Americans love to hear good fish stories. We expect the angler to exaggerate his skills, along with the almost insurmountable weather conditions and, most importantly, the size of the elusive finned beast. Romantic notions of the great outdoors and philosophical ruminations must also be included in the tale, because as any weekend warrior will admit fishing is a sport of chance, and the odds do not favor the human species.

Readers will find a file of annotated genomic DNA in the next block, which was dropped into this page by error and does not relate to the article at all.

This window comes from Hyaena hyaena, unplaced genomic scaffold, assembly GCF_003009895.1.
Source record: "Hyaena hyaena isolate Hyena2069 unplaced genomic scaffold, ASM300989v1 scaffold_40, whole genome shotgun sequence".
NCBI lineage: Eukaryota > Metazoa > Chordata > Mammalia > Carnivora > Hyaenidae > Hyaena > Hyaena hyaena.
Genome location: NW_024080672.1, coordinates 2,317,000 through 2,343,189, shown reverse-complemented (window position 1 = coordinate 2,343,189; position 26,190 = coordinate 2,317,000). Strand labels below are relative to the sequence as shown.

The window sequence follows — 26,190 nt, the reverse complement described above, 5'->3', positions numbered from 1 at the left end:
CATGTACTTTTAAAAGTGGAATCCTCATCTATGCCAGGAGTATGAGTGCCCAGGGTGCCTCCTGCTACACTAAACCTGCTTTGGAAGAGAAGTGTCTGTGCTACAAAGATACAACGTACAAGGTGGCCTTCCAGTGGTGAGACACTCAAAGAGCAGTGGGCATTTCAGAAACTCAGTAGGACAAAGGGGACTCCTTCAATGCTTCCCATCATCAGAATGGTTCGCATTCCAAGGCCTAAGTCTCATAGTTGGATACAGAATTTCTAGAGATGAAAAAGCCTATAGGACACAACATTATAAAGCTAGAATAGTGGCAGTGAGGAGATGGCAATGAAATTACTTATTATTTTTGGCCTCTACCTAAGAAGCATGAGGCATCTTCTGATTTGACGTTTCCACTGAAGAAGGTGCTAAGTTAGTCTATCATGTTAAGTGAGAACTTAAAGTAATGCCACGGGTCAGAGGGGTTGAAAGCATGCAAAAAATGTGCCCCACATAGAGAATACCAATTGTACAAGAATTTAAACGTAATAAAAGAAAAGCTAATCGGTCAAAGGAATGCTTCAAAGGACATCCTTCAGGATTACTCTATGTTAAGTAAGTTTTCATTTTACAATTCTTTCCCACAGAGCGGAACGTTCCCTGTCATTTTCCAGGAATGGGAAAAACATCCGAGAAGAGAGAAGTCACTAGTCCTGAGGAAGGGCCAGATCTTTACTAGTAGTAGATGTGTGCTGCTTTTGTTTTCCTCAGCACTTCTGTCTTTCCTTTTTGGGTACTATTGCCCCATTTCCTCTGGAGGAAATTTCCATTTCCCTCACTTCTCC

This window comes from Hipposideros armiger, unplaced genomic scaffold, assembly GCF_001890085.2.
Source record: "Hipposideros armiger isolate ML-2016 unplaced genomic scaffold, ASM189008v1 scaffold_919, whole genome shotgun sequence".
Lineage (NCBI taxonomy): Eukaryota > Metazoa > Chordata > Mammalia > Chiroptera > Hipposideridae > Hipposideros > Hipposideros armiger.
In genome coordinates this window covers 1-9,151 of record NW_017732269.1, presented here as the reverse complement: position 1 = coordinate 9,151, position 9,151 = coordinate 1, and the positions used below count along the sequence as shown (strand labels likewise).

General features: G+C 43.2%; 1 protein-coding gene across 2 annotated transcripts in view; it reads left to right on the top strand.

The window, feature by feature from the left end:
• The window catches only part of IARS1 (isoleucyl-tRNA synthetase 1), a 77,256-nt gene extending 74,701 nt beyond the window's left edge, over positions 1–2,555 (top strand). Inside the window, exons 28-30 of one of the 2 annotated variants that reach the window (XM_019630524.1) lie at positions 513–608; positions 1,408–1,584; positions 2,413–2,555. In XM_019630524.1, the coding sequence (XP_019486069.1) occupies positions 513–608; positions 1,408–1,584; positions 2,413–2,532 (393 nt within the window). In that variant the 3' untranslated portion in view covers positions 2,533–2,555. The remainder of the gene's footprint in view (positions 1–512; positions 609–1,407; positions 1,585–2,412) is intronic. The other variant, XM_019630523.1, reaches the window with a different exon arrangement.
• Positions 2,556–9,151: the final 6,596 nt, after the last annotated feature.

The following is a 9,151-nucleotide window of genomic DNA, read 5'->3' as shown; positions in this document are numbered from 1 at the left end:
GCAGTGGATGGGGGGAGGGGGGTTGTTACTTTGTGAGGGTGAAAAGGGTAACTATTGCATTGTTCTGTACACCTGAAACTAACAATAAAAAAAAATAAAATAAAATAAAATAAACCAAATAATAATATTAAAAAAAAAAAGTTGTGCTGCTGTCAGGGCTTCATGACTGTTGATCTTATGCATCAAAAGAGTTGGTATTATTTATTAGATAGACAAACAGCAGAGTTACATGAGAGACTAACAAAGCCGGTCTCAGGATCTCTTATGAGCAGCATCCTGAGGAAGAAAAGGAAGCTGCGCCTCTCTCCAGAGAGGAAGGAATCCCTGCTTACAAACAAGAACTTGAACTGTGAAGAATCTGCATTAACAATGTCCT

Ian Frazier expertly follows the above narrative recipe in The Fish's Eye, and the result is a delicious concoction of humorous, often self-deprecating essays that cover more than 20 years of chasing the Big One. Frazier, author of On the Rez, hauls his pole and tackle box to a few unlikely fishing holes for some unusual observations. There is New York City's Harlem Meer, for instance, where even the most amateur handler of bait can catch key rings, plastic globes and the arm of a doll. While fishing in the urban riparian areas of the East Coast for striped bass a fish that can top the scales at 60 pounds or more Frazier makes perhaps the only striper-New Yorker comparison in modern literature. Coming from his expert pen, this could be the start of an entirely new canon. "Striped bass are in many respects the perfect New York fish," he writes. "They go well with the look of downtown. They are, for starters, pinstriped; the lines along their sides are black fading to light cobalt blue at the edges. The dime-size silver scales look newly minted, and there is an urban glint to the eye and a mobility to the wide predator jaw. If they could talk, they would talk fast." Many bait and bullet publications proffer advice on how to survive a blizzard with only a postage stamp and a fountain pen. "I wish I had down-to-earth wisdom like that to impart," Frazier says, "but when I search my knowledge, all that comes to mind is advice that would cause me to run and hide after I gave it." He is too modest. Through these easy-flowing essays, Frazier shows us that all the wisdom we will ever need to know is within a short walk of the nearest river. Stephen J. Lyons writes from Monticello, Illinois.

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